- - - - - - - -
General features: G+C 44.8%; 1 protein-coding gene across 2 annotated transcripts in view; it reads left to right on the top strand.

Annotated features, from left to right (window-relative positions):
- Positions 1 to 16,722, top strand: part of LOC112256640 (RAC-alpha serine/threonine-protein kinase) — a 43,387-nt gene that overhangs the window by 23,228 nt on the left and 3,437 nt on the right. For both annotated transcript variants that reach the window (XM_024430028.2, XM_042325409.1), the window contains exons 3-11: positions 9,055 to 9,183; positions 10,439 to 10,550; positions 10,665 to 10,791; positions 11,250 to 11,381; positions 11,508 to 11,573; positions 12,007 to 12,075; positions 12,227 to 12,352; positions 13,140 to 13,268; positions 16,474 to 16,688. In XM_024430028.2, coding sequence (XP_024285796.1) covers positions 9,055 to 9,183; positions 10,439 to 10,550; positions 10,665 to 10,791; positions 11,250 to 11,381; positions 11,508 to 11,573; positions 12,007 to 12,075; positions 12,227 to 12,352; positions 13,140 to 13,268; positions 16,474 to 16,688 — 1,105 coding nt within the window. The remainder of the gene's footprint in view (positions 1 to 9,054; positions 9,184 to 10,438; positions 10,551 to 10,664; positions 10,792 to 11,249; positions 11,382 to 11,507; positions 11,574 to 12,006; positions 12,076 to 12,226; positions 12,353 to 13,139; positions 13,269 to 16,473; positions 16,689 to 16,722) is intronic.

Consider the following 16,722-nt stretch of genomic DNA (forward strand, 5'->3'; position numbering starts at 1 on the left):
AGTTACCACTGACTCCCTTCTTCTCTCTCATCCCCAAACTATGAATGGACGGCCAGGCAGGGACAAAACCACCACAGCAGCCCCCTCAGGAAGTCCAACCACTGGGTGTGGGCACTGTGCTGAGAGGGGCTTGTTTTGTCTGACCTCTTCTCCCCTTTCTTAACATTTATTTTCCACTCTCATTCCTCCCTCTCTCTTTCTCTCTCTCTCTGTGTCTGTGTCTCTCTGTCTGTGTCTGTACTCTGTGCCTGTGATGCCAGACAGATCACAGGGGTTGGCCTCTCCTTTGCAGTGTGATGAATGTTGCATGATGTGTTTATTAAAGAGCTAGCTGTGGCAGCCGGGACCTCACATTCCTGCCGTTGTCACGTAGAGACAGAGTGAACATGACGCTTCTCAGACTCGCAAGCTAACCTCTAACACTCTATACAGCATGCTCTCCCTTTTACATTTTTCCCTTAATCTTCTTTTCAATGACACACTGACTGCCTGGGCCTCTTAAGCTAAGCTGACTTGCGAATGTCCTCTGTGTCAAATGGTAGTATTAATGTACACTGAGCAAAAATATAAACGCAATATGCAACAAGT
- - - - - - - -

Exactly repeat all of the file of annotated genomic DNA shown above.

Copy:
General features: G+C 44.8%; 1 protein-coding gene across 2 annotated transcripts in view; it reads left to right on the top strand.

Annotated features, from left to right (window-relative positions):
- Positions 1 to 16,722, top strand: part of LOC112256640 (RAC-alpha serine/threonine-protein kinase) — a 43,387-nt gene that overhangs the window by 23,228 nt on the left and 3,437 nt on the right. For both annotated transcript variants that reach the window (XM_024430028.2, XM_042325409.1), the window contains exons 3-11: positions 9,055 to 9,183; positions 10,439 to 10,550; positions 10,665 to 10,791; positions 11,250 to 11,381; positions 11,508 to 11,573; positions 12,007 to 12,075; positions 12,227 to 12,352; positions 13,140 to 13,268; positions 16,474 to 16,688. In XM_024430028.2, coding sequence (XP_024285796.1) covers positions 9,055 to 9,183; positions 10,439 to 10,550; positions 10,665 to 10,791; positions 11,250 to 11,381; positions 11,508 to 11,573; positions 12,007 to 12,075; positions 12,227 to 12,352; positions 13,140 to 13,268; positions 16,474 to 16,688 — 1,105 coding nt within the window. The remainder of the gene's footprint in view (positions 1 to 9,054; positions 9,184 to 10,438; positions 10,551 to 10,664; positions 10,792 to 11,249; positions 11,382 to 11,507; positions 11,574 to 12,006; positions 12,076 to 12,226; positions 12,353 to 13,139; positions 13,269 to 16,473; positions 16,689 to 16,722) is intronic.

Consider the following 16,722-nt stretch of genomic DNA (forward strand, 5'->3'; position numbering starts at 1 on the left):
AGTTACCACTGACTCCCTTCTTCTCTCTCATCCCCAAACTATGAATGGACGGCCAGGCAGGGACAAAACCACCACAGCAGCCCCCTCAGGAAGTCCAACCACTGGGTGTGGGCACTGTGCTGAGAGGGGCTTGTTTTGTCTGACCTCTTCTCCCCTTTCTTAACATTTATTTTCCACTCTCATTCCTCCCTCTCTCTTTCTCTCTCTCTCTGTGTCTGTGTCTCTCTGTCTGTGTCTGTACTCTGTGCCTGTGATGCCAGACAGATCACAGGGGTTGGCCTCTCCTTTGCAGTGTGATGAATGTTGCATGATGTGTTTATTAAAGAGCTAGCTGTGGCAGCCGGGACCTCACATTCCTGCCGTTGTCACGTAGAGACAGAGTGAACATGACGCTTCTCAGACTCGCAAGCTAACCTCTAACACTCTATACAGCATGCTCTCCCTTTTACATTTTTCCCTTAATCTTCTTTTCAATGACACACTGACTGCCTGGGCCTCTTAAGCTAAGCTGACTTGCGAATGTCCTCTGTGTCAAATGGTAGTATTAATGTACACTGAGCAAAAATATAAACGCAATATGCAACAAGT